Genetic forms and pathophysiology of essential arterial hypertension in minor indigenous peoples of Russia.
ABSTRACT: BACKGROUND:To study the genetic forms and pathophysiology of arterial hypertension by evaluating plasma renin activity in the Shors, minor indigenous peoples inhabiting the south of Western Siberia. METHODS:A single-stage study of indigenous (the Shors) and non-indigenous peoples living in the villages of Gornaya Shoria of the Kemerovo region in the south of Western Siberia was conducted in the period from 2013 to 2017. One thousand four hundred nine adults (901 Shors and 508 non-indigenous inhabitants) were recruited in the study using a continuous sampling plan. Arterial blood pressure was measured according to 2018 ESC/ESH guidelines for the management of arterial hypertension. All the respondents underwent clinical and instrumental examination. Plasma renin activity was determined by enzyme-linked immunoassay with the BRG kits (Germany). Polymorphisms of ACE (I/D, rs 4340), ?GT (c.803?T?>?C, rs699), AGTR1 (?1166?, rs5186), ADRB1 (?.145A?>?G, Ser49Gly, rs1801252) and ADRA2B (I/D, rs 28,365,031) genes were tested using polymerase chain reaction. RESULTS:Renin-dependent hypertensive patients prevailed in both ethnic groups (65.6% in the indigenous group vs. 89.8% in the non-indigenous group, p?=?0.001). Prevalence of a volume-dependent AH was low in both groups (34.4% in the indigenous group vs. 10.2% in the non-indigenous group, ??=?0.001). The D/D and ?/? genotypes of the ??? [OR?=?6.97; 95% CI (1.07-55.58)] and AGT [OR?=?3.53; 95% CI (1.02-12.91)] genes were associated with the renin-dependent AH in the Shors. The C/C genotype of AGTR1 gene was found to predispose to the volume-dependent AH [OR?=?5.25; 95% CI (1.03-27.89)]. The C/C genotype of AGTR1 gene was associated with moderate or high renin levels suggesting essential AH in the non-indigenous group [OR?=?5.00; 95% CI (1.21-22.30), ??=?0.029]. CONCLUSION:An in-depth understanding of AH pathophysiology and its genetic forms ensures the optimal choice of blood pressure-lowering treatment and optimizes AH control.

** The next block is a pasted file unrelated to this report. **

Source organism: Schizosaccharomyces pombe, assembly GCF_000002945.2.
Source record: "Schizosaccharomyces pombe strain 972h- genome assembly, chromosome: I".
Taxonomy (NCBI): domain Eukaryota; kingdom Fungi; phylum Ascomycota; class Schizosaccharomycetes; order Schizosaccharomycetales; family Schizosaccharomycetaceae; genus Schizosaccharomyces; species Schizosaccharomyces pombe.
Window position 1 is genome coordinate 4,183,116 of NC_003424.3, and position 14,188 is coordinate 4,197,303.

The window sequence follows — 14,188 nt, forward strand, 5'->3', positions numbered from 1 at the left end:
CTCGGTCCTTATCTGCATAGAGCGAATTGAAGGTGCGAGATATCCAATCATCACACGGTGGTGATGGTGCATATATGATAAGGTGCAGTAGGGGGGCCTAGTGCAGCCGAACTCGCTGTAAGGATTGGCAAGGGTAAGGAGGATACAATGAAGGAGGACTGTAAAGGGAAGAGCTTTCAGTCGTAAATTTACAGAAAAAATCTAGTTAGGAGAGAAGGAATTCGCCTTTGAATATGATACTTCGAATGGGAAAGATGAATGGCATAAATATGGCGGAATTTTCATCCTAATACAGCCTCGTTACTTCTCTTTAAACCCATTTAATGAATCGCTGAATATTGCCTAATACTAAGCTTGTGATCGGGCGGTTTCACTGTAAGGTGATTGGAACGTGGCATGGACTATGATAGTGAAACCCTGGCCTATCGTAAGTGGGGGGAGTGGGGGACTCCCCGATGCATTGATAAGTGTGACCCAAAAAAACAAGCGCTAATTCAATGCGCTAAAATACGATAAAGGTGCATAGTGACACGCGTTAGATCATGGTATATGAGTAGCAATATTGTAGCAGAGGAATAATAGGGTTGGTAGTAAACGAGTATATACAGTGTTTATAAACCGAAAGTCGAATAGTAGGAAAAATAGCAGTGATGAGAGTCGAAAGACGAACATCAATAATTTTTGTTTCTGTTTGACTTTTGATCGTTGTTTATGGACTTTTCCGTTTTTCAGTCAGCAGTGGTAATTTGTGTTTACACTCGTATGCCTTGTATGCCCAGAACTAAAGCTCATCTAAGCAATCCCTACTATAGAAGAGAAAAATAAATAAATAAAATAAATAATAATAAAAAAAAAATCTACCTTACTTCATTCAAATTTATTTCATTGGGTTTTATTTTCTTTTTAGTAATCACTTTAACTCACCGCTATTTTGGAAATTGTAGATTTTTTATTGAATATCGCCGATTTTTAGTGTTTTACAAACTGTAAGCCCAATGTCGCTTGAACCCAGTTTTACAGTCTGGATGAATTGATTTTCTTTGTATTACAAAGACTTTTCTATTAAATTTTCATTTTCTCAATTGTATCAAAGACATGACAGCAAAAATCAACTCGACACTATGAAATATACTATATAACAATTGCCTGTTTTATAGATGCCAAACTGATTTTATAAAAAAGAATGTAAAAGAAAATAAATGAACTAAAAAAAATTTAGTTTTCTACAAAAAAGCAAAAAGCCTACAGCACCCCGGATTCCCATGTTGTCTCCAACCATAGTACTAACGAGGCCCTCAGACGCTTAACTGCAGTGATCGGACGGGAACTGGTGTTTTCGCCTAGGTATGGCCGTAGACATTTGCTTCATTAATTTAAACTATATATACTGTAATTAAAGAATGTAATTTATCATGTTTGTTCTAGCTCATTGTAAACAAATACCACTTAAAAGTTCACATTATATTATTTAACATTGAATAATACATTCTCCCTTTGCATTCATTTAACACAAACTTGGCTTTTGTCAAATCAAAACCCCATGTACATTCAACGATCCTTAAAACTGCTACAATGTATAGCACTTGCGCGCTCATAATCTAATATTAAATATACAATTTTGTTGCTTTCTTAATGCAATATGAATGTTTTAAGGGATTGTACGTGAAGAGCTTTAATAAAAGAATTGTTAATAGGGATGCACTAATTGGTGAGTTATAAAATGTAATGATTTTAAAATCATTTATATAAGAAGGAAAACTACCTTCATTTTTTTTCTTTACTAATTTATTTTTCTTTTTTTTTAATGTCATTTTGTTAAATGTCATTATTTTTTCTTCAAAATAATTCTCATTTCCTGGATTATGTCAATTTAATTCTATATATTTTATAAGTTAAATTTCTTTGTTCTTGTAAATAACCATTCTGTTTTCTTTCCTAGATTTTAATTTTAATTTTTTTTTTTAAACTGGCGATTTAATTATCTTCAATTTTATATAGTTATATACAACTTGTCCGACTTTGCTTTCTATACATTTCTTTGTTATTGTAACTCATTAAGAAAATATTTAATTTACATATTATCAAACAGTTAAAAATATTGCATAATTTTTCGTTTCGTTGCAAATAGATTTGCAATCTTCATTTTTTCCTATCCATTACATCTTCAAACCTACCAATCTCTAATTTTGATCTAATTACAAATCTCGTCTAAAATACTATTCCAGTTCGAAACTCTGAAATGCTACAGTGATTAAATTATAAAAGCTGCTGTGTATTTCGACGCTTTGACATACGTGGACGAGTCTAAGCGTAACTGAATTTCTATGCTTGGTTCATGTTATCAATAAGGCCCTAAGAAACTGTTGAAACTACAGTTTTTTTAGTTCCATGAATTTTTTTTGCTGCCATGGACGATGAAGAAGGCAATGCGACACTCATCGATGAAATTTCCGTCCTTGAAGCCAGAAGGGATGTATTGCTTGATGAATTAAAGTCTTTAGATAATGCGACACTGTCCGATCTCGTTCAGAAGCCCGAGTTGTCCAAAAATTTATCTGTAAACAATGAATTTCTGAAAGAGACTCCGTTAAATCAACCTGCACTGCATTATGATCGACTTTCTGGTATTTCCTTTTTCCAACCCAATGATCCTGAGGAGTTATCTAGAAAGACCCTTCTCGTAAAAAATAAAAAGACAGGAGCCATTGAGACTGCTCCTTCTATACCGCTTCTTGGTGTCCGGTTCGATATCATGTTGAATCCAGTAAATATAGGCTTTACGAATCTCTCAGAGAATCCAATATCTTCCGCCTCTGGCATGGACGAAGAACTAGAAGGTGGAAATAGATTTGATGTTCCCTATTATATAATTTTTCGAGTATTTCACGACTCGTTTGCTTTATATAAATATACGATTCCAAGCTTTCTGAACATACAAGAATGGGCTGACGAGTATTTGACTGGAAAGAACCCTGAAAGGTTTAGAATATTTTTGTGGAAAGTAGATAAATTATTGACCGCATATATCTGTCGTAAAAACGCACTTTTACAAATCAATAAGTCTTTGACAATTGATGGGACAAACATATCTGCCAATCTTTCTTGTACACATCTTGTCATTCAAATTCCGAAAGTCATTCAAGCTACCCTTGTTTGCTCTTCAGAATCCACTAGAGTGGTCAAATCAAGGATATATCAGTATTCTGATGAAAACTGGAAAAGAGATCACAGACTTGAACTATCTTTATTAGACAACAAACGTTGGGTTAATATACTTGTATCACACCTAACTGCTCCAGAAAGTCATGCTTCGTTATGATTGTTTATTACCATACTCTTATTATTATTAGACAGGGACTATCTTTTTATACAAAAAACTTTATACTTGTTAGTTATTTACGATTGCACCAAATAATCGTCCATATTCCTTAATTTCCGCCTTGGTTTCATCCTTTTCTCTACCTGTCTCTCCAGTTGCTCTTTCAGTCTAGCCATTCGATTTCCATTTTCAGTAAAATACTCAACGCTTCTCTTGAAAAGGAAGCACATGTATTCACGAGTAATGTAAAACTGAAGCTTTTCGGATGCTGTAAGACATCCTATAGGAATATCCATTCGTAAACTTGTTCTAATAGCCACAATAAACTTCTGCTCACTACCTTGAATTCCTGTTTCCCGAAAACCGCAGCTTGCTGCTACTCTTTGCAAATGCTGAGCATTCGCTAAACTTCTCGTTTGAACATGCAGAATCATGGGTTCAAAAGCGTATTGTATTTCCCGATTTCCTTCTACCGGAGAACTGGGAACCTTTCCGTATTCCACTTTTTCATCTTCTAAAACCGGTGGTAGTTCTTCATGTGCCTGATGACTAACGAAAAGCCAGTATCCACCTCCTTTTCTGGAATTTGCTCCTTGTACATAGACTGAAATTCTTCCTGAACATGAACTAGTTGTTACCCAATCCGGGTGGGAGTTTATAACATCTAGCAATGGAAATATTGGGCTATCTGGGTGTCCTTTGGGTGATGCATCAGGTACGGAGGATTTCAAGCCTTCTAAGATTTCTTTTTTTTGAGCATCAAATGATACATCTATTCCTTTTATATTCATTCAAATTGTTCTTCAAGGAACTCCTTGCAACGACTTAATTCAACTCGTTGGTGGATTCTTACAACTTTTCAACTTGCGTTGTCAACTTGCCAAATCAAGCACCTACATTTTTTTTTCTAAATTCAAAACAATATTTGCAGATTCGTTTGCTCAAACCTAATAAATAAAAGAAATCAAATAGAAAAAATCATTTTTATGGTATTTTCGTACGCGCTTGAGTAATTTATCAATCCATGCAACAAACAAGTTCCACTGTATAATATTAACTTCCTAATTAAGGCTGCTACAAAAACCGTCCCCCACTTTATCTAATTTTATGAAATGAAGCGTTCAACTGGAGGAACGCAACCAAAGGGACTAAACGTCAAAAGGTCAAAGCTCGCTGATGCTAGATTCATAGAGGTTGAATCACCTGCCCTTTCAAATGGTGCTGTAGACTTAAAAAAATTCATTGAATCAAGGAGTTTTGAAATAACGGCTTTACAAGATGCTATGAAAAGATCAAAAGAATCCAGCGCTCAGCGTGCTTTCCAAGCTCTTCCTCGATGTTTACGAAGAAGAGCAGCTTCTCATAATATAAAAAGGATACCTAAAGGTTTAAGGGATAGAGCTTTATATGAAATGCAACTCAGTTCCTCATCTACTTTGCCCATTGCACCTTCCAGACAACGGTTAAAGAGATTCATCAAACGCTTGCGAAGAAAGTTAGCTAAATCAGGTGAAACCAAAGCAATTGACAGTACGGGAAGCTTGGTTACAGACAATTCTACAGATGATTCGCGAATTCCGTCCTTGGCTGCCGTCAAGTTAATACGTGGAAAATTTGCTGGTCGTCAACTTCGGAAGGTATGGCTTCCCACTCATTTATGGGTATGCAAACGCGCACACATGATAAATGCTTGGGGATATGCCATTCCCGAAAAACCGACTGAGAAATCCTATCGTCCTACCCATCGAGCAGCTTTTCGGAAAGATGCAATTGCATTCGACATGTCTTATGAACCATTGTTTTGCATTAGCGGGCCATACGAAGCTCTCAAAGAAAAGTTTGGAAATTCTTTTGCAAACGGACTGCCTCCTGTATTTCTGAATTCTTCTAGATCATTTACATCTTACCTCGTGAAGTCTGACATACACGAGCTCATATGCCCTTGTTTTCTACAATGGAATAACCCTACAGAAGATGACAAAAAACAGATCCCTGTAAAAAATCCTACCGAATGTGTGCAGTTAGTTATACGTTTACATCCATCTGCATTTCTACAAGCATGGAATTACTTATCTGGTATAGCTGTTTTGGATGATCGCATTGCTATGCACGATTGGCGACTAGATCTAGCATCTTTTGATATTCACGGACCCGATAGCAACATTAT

Project description:The Circumpolar North has been changing rapidly within the last decades, and the socioeconomic systems of the Eurasian Arctic and Siberia in particular have displayed the most dramatic changes. Here, anthropogenic drivers of environmental change such as migration and industrialization are added to climate-induced changes in the natural environment such as permafrost thawing and increased frequency of extreme events. Understanding and adapting to both types of changes are important to local and indigenous peoples in the Arctic and for the wider global community due to transboundary connectivity. As local and indigenous peoples, decision-makers and scientists perceive changes and impacts differently and often fail to communicate efficiently to respond to changes adequately, we convened a meeting of the three groups in Salekhard in 2017. The outcomes of the meeting include perceptions of how the three groups each perceive the main issues affecting health and well-being and recommendations for working together better.